Dean Mitchell and the university haven’t commented much on the allegations of Professor Raymond Ku’s complaint (which was recently amended to add some juicier allegations). The university did issue a statement denying that retaliation occurred, and the dean told the Case community to keep calm and carry on.

To make that process easier, he’s stepping away from his deanly duties for a time. Let’s check out his announcement….

(Please note the UPDATE added at the end of this post.)

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* “I Love Boobies” case may go to the Supreme Court. [Jezebel]

* Law firms are warning clients to beware of “Misclassification Creep” which is a “threat” to many businesses. Yeah, it’s a real shame that employees might start getting paid what they actually earn. [Corporate Counsel]

* Recurring ATL subject, Caskers craft spirits retailer, has been sold to Anderson Press. [Pandodaily]

* Meanwhile, another legally related business has raised a total of $850,000. Hopefully they can use some of that to make another hilarious commercial. [Techcrunch]

* Here are 10 things every new lawyer should do right now. Shorter version: start puckering up. [The Careerist]

* In horrible news, a missing Wayne State law student was found dead. [Detroit Free Press]

* A former Biglaw, current Midlaw associate has written a book and created this trailer to promote it. What if a sex toy manufacturer became a patent troll? Video embed after the jump…

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Anyone who has ever worked with an expert witness understands the cardinal rules of the process. The expert must provide a truthful, considered opinion. As part of that, the expert needs to have a complete picture of the circumstances he or she is asked to evaluate and the expert has to be prepared to defend his or her conclusions on cross-examination. Experts are supposed to assist the fact-finder, not provide disingenuous opinions for a quick buck.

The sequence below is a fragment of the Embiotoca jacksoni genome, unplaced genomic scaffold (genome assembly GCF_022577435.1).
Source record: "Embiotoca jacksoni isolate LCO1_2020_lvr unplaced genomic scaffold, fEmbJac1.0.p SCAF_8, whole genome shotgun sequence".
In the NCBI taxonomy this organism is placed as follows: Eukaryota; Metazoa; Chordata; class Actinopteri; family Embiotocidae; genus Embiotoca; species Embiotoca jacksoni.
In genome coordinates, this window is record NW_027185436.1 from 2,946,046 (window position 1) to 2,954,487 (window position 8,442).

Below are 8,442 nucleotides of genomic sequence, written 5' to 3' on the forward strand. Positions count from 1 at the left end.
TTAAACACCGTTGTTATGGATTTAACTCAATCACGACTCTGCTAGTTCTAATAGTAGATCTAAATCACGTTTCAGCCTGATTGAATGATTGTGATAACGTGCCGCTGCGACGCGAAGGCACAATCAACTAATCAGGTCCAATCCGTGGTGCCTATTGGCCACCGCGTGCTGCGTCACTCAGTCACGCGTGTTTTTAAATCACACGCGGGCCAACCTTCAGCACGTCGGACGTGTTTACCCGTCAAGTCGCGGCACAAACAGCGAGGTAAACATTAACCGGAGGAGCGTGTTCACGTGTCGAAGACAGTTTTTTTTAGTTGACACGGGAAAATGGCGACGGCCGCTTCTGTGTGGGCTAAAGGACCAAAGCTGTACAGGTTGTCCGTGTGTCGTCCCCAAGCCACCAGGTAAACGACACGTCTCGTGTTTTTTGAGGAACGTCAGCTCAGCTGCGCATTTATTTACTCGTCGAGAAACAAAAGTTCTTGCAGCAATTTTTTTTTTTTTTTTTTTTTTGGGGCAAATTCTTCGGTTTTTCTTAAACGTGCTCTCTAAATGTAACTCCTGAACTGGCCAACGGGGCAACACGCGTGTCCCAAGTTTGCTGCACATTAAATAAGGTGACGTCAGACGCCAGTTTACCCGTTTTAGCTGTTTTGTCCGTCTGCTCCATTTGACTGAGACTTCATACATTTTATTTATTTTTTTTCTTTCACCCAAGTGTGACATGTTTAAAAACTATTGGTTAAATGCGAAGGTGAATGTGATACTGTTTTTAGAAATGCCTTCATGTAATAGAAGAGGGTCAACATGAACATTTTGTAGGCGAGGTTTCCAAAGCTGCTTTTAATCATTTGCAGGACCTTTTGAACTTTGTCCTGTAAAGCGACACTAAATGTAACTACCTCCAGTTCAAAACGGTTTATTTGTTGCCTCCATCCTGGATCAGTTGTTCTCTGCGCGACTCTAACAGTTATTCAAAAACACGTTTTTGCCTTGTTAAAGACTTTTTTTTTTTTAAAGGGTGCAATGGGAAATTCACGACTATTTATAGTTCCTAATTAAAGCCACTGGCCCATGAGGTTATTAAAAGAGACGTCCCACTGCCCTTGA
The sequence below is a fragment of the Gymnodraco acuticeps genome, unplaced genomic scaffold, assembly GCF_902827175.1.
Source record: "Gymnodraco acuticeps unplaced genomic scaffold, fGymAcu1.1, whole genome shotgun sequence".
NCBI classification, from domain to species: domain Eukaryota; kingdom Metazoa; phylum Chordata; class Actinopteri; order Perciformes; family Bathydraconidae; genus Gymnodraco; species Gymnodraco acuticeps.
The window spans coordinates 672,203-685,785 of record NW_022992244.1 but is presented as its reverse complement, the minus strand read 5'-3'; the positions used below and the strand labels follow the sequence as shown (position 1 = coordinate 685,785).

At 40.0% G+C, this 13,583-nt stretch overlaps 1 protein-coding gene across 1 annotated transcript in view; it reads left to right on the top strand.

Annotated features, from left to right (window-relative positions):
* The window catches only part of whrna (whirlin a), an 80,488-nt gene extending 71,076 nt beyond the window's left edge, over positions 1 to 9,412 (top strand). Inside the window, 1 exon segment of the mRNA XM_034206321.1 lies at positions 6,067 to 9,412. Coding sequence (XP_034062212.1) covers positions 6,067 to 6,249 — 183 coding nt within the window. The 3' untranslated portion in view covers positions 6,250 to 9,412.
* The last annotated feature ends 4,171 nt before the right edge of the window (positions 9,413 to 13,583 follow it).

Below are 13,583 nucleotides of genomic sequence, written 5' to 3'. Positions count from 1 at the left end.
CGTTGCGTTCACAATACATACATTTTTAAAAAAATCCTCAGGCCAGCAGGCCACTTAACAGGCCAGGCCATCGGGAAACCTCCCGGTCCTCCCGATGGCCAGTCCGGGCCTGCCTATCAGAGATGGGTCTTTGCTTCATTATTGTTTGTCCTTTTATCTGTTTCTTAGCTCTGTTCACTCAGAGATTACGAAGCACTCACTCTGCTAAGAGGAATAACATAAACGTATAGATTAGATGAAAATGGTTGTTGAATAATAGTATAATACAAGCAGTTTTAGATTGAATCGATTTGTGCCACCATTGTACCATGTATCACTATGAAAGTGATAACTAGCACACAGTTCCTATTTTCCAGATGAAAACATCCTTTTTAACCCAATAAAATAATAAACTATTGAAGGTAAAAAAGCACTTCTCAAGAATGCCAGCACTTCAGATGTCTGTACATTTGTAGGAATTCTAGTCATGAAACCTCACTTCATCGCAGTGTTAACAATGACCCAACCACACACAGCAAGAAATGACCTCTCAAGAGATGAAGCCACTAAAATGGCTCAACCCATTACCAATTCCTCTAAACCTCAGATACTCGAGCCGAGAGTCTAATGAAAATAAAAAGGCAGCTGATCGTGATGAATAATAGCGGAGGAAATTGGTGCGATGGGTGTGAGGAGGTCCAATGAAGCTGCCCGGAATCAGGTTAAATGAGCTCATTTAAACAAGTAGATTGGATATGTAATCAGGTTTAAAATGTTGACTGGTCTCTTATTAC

Attorneys aren’t required by Rule 26 to disclose communications with experts that are not expected to testify, but what about experts that the lawyers intended to call as witnesses and then decided against producing? Do they get magically transformed into “trial preparation experts” as soon as they render unfavorable opinions? One major firm has not only withheld unfavorable expert reports from the other side under this logic, but made a decades-long practice of it.

The firm characterizes their practice as “aggressive.” Judges have called it “deceitful, dishonest” and “an affront to justice that simply cannot be tolerated.”

Pot-ay-to, po-tah-to.

In all seriousness, the twisted tale of decades of withholding evidence from dying victims is the worst thing you’ll hear about all day….

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[Quinn] could have hired out-of-work actors for this.

Marc Greenwald, co-chair of Quinn Emanuel’s white collar and corporate investigations group, insisting during oral arguments before a federal judge that the firm instead hired William Henig, a contract attorney, to review documents, due in part to his legal expertise.

(Henig is suing the firm for overtime pay under the Fair Labor Standards Act, claiming he wasn’t acting as a lawyer, but rather, a mindless document monkey.)